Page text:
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TEMPE, Ariz. -- The Arizona Cardinals have taken another big injury hit, but it could have been worse.
Coach Bruce Arians said Friday that quarterback Drew Stanton will not require surgery on his injured right knee.
"We feel he definitely has a chance to be back this season," the coach said. "We just don't know when."
Asked if there was any chance Stanton could play in the next game, a crucial NFC West showdown against Seattle on Dec. 21, Arians said, "I wouldn't put it past him but I would be surprised."
He would not specify what the injury is but multiple reports said Stanton has a sprained knee.
"I'll just sit down and think about which one I want," Arians said.
Lindley finished the game after Stanton was hurt in the third quarter of Thursday night's 12-6 win at St. Louis, a victory that virtually guaranteed Arizona a spot in the playoffs.
Lindley, the fourth quarterback to play for the Cardinals this season, was the No. 3 quarterback for Arizona last season but was released in favor of Thomas at the end of this preseason. The Cardinals signed him off the San Diego practice squad after starter Carson Palmer went down with a season-ending knee injury, also against the Rams, on Nov. 9.
Arians said Lindley had "the poise and confidence I knew he would have" after he went in against St. Louis.
"They had some exotic blitzes," Arians said. "He was on top of his protections and his hots and sights. ... If Logan had gone in, he would have got some stuff he'd never seen before. Ryan, I knew, would handle that part of it better."
Stanton, who had not taken a regular-season snap in four years before this season, is 5-3 as a starter in relief of Palmer.
Arizona was leading 9-3 Thursday night when Stanton was sacked and stayed on the ground in pain. He hopped off the field on his left leg and, a short time later, was carted away, getting a high-five from Lindley as he left.
Arizona has the best record in the NFL and would have the No. 1 seed in the NFC by winning out because the Cardinals have a better conference record than Green Bay (10-3). The Cardinals, who hadn't won 11 games in a season since 1975, have assured themselves a playoff spot except in the highly unlikely even that Sunday's Dallas-Philadelphia game ends in a tie.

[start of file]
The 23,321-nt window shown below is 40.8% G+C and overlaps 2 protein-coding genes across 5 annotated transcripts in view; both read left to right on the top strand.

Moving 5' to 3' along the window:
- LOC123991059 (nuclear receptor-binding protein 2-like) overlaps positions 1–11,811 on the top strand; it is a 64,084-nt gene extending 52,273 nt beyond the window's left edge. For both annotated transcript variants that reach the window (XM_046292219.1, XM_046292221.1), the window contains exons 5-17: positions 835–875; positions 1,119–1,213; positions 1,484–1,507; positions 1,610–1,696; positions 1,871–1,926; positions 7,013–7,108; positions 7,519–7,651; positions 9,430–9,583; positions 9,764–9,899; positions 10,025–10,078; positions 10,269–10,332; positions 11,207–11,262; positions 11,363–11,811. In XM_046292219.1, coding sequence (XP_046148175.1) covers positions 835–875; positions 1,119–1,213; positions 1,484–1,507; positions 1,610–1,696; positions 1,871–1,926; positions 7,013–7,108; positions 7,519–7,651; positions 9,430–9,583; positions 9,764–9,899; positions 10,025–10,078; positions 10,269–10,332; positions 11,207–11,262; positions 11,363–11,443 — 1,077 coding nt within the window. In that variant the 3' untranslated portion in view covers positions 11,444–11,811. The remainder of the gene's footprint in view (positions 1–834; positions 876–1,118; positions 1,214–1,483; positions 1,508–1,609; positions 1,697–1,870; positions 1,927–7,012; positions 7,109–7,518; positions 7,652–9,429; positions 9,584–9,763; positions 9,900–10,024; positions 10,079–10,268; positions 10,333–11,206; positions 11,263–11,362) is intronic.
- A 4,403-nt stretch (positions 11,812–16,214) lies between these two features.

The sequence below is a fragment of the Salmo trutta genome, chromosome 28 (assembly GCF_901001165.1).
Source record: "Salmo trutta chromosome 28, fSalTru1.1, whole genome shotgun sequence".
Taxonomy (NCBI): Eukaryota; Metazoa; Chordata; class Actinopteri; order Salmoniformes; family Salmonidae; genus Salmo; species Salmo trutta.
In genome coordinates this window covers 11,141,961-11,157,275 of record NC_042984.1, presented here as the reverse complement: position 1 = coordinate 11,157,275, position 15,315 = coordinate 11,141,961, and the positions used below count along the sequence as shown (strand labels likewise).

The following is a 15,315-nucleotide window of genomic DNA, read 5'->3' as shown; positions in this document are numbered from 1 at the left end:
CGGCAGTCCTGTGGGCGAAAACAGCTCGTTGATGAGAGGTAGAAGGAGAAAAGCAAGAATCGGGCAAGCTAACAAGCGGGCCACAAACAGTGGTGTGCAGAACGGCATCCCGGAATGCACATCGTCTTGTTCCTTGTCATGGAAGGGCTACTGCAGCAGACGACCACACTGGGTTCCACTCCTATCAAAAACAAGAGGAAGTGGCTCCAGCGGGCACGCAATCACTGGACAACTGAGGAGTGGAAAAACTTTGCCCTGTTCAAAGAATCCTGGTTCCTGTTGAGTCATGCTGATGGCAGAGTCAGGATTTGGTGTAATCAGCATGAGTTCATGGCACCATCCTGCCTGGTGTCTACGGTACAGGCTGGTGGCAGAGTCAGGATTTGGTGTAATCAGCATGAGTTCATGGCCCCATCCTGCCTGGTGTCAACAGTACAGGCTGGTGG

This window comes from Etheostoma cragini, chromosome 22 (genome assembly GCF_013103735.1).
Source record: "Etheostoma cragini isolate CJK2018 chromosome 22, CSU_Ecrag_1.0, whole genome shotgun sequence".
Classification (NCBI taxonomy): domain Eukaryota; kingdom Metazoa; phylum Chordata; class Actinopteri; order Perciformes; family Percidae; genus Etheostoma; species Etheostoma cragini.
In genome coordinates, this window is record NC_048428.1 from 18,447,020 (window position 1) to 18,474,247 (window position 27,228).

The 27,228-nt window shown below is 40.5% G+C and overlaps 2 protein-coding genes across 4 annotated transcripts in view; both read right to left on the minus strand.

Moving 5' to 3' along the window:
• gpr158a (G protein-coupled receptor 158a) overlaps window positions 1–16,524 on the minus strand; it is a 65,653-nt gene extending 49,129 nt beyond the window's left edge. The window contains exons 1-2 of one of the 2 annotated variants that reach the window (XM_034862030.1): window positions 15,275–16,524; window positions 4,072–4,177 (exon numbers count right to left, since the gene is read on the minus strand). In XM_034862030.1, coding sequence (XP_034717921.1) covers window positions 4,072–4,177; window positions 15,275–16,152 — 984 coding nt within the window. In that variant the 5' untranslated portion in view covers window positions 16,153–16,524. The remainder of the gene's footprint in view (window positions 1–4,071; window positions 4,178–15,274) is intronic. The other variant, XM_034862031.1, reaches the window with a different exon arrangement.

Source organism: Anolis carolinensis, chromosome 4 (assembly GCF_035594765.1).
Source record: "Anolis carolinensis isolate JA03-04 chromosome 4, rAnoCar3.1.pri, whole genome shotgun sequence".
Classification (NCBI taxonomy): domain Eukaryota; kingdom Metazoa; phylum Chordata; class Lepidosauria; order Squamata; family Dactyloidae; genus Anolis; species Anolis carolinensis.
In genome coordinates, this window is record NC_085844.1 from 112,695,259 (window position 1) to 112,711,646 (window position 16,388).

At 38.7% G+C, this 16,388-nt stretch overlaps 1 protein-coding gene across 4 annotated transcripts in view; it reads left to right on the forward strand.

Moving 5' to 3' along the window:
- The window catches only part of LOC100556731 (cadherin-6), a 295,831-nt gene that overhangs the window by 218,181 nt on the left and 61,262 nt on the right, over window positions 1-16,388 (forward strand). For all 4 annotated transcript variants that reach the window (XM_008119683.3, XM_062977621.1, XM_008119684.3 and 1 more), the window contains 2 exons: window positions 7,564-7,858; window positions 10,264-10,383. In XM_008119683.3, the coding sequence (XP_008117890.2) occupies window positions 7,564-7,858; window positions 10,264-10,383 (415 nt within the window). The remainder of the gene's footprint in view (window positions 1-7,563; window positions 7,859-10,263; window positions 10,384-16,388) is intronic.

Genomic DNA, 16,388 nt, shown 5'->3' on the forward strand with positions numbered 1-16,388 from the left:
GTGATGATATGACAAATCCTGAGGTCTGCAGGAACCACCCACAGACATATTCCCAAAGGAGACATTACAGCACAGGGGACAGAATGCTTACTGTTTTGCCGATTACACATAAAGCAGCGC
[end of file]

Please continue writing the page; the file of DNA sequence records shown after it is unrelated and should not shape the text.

They have succeeded despite injuries that have knocked out some of their best players - such as defensive tackle Darnell Dockett, outside linebacker John Abraham and, most recently, running back Andre Ellington - for the season and sidelined others for a few games, among them wide receiver Larry Fitzgerald, defensive end Calais Campbell and safety Tyrann Mathieu.
The prospect of sending Lindley or Thomas against the fierce defense of surging Seattle is an ominous one, and it looks to be a supremely significant game.
If the Seahawks win at home against San Francisco on Sunday, they will be 10-4 and a game behind Arizona. If Seattle then beats Arizona, there would be a tie atop the NFC West with a game to play and the Seahawks would hold the tiebreaker by virtue of two wins over the Cardinals.
Arizona's hopes would seem to ride on its strong defense and its recently improved running game.
"Right now that's us," Arians said. "We've got to run the football. We've set a nice little pattern. This is going to be a great challenge because these guys are very good against the run and always have been. I think the biggest thing is not turning it over, and our defense continues to take it away. That's going to be our recipe for success."
The coach said that whichever quarterback plays, "it's just a matter of having him comfortable."
"Whether it's 10 plays or 50 plays, the menu doesn't have to be that large," Arians said, "as long as he understands where the ball should go and why it should go there."
Arians knows his team will be an underdog against Seattle. But the Cardinals are 7-0 at home, and this team has defied forecasts of doom before.
"I don't think there's a doubt in anybody's mind in that locker room," Arians said, "that we can win every game."